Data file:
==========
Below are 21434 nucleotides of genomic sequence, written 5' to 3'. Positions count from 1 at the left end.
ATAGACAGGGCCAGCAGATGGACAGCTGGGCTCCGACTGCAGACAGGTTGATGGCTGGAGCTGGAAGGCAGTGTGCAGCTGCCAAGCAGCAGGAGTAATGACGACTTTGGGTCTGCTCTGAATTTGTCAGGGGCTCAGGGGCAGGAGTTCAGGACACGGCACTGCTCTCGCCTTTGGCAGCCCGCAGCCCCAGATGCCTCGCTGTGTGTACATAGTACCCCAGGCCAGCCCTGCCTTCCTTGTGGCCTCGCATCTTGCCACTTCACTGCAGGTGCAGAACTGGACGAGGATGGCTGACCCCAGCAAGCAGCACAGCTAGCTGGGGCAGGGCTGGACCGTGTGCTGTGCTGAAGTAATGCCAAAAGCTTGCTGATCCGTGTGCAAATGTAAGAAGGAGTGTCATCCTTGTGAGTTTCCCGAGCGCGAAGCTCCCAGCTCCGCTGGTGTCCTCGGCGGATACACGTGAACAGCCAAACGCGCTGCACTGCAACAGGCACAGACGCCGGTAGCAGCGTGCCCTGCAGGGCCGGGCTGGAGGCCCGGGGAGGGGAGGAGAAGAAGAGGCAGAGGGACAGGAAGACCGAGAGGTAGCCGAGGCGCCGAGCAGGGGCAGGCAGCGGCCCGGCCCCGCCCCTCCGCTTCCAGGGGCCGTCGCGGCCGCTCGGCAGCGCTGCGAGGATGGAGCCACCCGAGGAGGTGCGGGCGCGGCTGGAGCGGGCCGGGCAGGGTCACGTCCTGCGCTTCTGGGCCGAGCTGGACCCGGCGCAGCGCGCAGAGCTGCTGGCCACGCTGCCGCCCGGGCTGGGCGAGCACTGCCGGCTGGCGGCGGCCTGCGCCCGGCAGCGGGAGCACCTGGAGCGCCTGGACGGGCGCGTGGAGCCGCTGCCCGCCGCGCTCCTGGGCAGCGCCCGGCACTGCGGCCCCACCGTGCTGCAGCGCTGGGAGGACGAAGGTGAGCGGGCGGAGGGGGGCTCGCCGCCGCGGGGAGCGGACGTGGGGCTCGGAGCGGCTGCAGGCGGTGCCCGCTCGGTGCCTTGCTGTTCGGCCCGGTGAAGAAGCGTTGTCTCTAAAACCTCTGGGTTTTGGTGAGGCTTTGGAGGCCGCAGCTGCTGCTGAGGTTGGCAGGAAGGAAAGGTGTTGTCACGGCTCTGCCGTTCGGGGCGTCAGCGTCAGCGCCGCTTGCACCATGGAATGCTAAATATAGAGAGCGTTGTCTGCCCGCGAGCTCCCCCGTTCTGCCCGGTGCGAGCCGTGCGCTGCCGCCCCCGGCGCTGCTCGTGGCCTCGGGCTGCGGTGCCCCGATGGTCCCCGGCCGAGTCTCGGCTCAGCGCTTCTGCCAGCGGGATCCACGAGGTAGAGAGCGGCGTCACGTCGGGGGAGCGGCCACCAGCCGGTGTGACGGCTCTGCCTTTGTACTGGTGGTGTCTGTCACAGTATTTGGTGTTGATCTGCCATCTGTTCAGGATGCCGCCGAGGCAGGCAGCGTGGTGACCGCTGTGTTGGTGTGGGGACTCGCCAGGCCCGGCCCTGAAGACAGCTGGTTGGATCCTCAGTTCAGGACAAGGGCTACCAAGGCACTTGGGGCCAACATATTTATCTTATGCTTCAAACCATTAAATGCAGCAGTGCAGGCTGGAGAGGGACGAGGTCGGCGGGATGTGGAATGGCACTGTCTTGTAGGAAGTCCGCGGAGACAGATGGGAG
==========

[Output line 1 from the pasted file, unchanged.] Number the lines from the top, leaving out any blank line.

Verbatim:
Below are 21434 nucleotides of genomic sequence, written 5' to 3'. Positions count from 1 at the left end.